Here are 5 lessons that have exponentially improved my quality of life.
1. See the light
Focus on what is going right. I learned to be more positive, and not to default to focusing on all the things that aren't going right. This one was easier said than done. One of the strategies that have been effective and easy to maintain is for every negative thought, I find 2-3 things that are going well.
My room is a mess --> I made a friend laugh, I organized my daughter's room, and I washed my face today.
I haven't input the data from work and now it's 10pm --> I motivated a truant kid to come to school 2 weeks in a row. I also can see a noticeable difference in the self-esteem of one of my 4th grade students. Even though my data is late, my students are becoming more independent.
Sometimes the simplest solutions are the ones that stick.
2.Look beside you, not behind you
I set and more importantly reinforced major boundaries in 2021. It resulted in some serious growing pains, and some relationships flourished while others perished. By focusing on the ones that lifted me up, rather than the absence of others I was able to fully practice gratitude. I had to make the conscious decision to break the comparison cycle. The comparison cycle consists of comparing the action or inaction of a close friend or family member to how you would respond to a similar situation.
For years I would get stuck in the comparison cycle and it stole so much of my joy. I met a major milestone in debuting a solo art exhibit. I could feel my mind start to draw attention to the people that were no-shows, both physically and emotionally. For a moment I was almost seduced back into the harmful cycle of listing 101 things I've done for them, or the ways in which I would celebrate a similar achievement. It reminded me of binge-eating a chocolate bar in the middle of the night. It seems like it'll make me feel better, but afterwards i just feel worse and wish my willpower was a bit stronger.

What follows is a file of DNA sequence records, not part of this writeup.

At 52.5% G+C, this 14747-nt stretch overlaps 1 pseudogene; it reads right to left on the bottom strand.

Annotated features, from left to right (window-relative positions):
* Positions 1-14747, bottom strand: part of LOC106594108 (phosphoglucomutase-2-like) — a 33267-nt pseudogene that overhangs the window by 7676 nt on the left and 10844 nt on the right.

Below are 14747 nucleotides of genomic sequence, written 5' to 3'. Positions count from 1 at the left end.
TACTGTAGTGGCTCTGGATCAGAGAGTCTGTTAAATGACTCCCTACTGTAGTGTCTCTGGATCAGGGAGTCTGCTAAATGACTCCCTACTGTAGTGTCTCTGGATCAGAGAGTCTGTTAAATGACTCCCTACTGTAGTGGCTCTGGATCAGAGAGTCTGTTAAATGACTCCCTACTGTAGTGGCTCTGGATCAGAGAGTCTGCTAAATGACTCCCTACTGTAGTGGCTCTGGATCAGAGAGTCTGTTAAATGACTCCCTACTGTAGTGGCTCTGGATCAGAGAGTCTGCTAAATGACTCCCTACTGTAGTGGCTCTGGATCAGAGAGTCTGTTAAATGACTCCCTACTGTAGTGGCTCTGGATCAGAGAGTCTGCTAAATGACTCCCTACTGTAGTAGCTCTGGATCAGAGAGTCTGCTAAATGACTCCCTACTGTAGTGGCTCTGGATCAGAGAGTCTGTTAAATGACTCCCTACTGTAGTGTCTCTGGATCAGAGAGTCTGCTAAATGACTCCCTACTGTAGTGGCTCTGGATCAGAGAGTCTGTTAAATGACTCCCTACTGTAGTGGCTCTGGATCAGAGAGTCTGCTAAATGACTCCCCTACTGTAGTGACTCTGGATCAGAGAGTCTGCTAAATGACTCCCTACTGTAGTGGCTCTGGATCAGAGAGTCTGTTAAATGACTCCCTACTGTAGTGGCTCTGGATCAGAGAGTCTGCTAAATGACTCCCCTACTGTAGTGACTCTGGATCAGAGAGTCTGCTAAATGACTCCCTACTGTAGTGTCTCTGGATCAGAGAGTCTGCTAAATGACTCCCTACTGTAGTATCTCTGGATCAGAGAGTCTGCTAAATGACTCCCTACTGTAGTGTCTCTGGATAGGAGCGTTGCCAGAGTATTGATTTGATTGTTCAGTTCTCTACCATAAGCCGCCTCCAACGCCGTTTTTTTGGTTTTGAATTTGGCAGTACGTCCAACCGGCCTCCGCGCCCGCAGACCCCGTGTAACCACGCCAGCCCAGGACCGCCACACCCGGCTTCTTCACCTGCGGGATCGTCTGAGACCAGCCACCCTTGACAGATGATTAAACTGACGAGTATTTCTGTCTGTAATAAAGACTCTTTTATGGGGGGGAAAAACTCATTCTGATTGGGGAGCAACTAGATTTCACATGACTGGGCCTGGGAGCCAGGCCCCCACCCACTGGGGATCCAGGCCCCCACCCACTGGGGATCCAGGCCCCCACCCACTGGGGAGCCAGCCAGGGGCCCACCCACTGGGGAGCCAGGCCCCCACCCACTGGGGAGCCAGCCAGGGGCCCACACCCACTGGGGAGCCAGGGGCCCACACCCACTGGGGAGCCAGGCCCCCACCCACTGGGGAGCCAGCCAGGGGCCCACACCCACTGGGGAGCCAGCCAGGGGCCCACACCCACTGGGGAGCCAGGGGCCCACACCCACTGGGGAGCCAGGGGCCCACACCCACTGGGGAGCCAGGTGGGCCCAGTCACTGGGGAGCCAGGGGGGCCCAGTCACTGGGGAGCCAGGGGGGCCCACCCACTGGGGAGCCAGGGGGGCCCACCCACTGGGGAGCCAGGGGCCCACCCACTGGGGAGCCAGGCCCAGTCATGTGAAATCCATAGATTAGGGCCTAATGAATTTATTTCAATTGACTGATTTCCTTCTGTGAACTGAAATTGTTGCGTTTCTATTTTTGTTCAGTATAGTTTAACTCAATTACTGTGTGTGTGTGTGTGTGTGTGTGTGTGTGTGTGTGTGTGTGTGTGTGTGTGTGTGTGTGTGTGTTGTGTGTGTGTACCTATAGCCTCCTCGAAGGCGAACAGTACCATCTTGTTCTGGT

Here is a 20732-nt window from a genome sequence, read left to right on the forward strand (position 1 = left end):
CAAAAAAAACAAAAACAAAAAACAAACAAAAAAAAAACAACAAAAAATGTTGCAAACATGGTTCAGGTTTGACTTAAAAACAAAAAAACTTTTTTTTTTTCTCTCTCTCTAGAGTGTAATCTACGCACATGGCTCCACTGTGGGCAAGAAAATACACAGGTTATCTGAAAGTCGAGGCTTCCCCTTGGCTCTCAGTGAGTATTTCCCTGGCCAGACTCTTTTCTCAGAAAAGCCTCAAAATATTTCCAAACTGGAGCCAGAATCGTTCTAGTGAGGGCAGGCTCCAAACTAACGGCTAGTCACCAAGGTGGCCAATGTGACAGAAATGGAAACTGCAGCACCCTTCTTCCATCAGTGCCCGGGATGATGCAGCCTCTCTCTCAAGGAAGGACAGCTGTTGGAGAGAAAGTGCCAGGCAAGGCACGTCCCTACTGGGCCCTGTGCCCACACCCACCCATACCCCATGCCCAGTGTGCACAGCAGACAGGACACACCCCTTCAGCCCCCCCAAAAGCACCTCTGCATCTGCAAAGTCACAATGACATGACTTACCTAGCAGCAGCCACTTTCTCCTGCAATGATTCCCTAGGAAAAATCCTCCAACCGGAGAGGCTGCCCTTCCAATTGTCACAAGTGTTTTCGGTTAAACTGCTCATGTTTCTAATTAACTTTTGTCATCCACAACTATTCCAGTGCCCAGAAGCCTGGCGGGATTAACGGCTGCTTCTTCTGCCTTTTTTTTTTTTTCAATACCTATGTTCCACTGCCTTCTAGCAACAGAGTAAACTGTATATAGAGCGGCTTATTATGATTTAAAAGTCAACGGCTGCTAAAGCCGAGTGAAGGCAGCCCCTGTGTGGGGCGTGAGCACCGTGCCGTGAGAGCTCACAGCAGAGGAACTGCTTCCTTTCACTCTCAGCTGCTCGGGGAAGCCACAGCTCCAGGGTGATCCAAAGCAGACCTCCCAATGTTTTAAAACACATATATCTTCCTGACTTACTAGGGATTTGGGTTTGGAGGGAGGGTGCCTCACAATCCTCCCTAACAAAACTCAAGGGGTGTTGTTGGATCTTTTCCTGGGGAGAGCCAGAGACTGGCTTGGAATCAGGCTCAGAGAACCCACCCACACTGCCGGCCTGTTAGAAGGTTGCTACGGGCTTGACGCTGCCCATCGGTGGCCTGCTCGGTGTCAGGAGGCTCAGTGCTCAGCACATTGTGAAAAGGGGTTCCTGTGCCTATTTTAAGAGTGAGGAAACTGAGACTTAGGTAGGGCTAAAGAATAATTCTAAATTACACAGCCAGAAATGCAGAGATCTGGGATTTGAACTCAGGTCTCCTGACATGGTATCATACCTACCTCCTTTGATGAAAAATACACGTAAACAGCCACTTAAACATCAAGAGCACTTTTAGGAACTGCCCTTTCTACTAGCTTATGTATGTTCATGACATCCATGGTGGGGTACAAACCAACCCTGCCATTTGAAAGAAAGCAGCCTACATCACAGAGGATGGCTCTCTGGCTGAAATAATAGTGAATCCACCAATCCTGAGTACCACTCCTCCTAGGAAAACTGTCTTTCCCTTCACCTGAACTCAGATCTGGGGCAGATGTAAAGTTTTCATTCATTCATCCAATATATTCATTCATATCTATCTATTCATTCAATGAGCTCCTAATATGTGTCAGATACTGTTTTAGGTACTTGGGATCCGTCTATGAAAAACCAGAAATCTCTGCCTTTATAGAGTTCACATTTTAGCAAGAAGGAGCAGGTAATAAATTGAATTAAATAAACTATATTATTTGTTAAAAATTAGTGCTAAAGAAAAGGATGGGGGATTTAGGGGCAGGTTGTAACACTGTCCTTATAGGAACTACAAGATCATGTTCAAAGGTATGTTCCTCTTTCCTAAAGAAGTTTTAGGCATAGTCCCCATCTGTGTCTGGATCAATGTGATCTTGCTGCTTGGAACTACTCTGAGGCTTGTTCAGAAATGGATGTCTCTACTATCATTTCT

I rerouted my attention to the dozens of messages, emails, texts, family, friends, and absolute strangers that showed up instead. I made my peace with the fact that even though an act may not be reciprocated I'm not letting that change how I choose to show up for those that matter to me.
3.You will not cry forever.
Those of us that have dealt with loss, trauma, and hardship are familiar with the feeling that if we cry we fear we will cry forever. It's not true. Your mind is playing tricks on you. One of the challenges I faced was engaging and not resisting the anxious stomach pains that would often signal me to an emotional event. Engaging with that sensation and understanding what my body was trying to tell me often led to tears, but then I felt 100x better than when I would distract myself with an impossible to-do list.
4.Talk back to the voice in your head
Literally, talk back to the voice in your head that insists you ignore that call, stay in bed, or worse that you're all alone. Our minds play tricks on us all the time. One of the most powerful things I've learned is to say to myself "Why?" or "What would happen if...".
In the morning if I'm feeling especially heavy and getting out of bed feels impossible, I ask myself something like, "What would happen if you opened the blinds." Immediately I can feel a shift and I'm able to stand up and continue that line of questioning until I'm in a comfortable mindset.
5.Moments beat materials
I always disliked the saying, "Money can't buy happiness." I disagree. Money can buy you happiness...and comfort...and peace. To make the most significant impact go for moments over materials every time.